Mohammed Hadi is the Coventry Kid who went from West Midlands to Middle East, where he joined the Sunni insurgents fighting to establish the Islamic State of Iraq and Syria (ISIS).

Eighteen-year-old Hadi has been nicknamed ‘Osama Bin Bieber’ because, in the only photo made available to the press, he is a picture of absolute innocence. But unlike Justin Bieber, this Berber is thin lipped and bespectacled (for the record: more like Spandau Ballet’s Tony Hadley wearing big bins; and even an eighties-style jacket).

Almost overnight, Hadi and a handful of fellow travellers such as Cardiff’s Reyaad Khan (20) and Nasser Muthana (20), have been built up as the biggest threat to Britain’s national security: they are Public Enemies No 1, 2, and 3, allegedly.

But these wee boys are pantomime villains. When Khan and Muthana appeared in their now infamous ISIS recruitment video, they seemed to be hamming it up in accents as affected as doing the pimp roll or wearing pulled-down pants.

Me and my Kalashnikov, Yo! From Bling to the burqa, Yo! Iraq is the new black, Yo!

Although there was fighting talk of selflessness and self-sacrifice (dying for the cause), they were really doing a selfie – more narcissist than terrorist. Yet what was uploaded by a handful of adolescent wannabes is now being floated at face value by the British government.

Well done, boys. The great and the good are queuing up to thumbs-down your YouTube appearance. What’s not to (not) ‘like’!

The threat of teenager bombers – inflated as a tech start-up in the days of the dot.com boom, is called to conjure up ‘the public’, though this big idea has long been blown away.

Compared to earlier prospects held out to bright young things of previous generations, anti-adolescent-terrorism is surely less than compelling (even if set to be compulsory under the terms of Prevent, the politico-police strategy for countering extremism amongthe young).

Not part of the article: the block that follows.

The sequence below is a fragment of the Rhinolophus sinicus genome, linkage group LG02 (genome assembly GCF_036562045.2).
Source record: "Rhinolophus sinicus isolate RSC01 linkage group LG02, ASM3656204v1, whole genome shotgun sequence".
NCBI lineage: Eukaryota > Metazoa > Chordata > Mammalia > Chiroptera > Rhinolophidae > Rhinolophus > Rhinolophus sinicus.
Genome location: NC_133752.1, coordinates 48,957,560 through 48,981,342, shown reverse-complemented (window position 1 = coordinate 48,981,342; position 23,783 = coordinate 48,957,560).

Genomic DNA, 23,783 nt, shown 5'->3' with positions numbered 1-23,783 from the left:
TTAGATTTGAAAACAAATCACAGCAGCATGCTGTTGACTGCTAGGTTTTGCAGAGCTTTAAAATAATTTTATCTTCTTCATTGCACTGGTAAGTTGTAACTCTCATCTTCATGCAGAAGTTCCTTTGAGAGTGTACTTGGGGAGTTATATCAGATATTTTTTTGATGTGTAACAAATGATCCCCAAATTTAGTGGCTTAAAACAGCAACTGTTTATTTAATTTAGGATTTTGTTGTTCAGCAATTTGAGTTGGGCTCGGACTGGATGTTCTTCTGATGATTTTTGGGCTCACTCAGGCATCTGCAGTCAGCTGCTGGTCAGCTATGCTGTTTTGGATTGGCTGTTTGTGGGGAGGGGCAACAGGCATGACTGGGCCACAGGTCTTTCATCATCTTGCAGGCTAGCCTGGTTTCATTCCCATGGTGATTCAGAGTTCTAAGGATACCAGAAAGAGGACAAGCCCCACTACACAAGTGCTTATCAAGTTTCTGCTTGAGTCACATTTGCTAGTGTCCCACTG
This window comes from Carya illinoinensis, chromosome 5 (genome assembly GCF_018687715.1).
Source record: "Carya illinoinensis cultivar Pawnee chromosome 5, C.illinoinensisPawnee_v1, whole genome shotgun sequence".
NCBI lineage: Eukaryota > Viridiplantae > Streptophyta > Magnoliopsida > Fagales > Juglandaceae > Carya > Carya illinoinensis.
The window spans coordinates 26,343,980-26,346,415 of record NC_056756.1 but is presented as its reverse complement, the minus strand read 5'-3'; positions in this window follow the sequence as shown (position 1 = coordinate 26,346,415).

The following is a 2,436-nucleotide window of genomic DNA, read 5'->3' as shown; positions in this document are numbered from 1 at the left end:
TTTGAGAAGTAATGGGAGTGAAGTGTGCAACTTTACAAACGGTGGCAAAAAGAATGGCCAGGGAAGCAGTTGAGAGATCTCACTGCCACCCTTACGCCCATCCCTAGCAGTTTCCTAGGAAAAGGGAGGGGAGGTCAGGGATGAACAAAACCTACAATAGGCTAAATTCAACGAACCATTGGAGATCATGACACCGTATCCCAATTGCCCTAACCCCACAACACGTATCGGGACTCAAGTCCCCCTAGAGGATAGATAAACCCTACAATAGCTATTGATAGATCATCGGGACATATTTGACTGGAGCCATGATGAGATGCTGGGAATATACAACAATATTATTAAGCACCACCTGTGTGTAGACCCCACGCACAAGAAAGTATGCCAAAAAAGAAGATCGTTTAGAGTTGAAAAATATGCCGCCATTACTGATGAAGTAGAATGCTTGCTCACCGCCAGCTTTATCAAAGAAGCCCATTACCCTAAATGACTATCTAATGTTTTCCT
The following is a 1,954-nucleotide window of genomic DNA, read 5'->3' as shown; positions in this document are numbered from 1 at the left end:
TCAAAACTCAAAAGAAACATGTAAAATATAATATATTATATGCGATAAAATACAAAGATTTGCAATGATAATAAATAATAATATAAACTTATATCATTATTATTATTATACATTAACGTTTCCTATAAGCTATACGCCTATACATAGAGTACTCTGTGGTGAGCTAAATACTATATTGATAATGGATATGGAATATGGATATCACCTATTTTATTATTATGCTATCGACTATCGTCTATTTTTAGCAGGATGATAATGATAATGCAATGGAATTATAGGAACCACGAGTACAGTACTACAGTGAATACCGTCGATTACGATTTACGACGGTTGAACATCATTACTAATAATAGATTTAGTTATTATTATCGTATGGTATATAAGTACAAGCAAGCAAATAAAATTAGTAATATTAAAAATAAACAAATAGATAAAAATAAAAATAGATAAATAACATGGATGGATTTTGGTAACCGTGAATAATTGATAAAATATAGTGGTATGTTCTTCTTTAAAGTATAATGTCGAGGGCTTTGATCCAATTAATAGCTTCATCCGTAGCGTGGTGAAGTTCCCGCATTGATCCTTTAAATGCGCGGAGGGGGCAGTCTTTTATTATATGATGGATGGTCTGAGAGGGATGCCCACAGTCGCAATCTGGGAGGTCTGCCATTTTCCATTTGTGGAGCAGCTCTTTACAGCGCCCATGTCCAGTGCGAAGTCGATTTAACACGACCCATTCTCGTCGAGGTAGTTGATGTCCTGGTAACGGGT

Hadi hails from Stoke Heath, a council housing estate built by Coventry Corporation inthe 1930s. Had he grown up there and then, his parents might have been excited at theprospect of designing their son’s primary school. Construction was carried out underthe direction of local residents and their representative, James Latham, one of the first ever Labour members to be elected to the city council.

If Hadi had grown up in the 1960s, when social democracy thrived on the proceeds ofpost-war car manufacturing, he might have attended theatre-in-education classes pioneered at The Belgrade: Coventry’s civic theatre; or concerts in the newly consecrated Cathedral, as ecumenical as it was Christian (with clergy in coffee coloured cassocks, its ambience matched that of Terence Conran’s Habitat).

Even in the 1980s, there was a brief reprise of social democracy to be had from Two-Tone Records. But since then…..not a lot for Cov Kids to commit to; nothing forthcoming from the centre, at any rate.

Hence Hadi had to look sideways for his Hawk in the Rain, his matt black, his Mark Rothko, his something grand and terrible to lift life beyond the banal.

Can’t condone his choice; but it’s clear enough why he made it.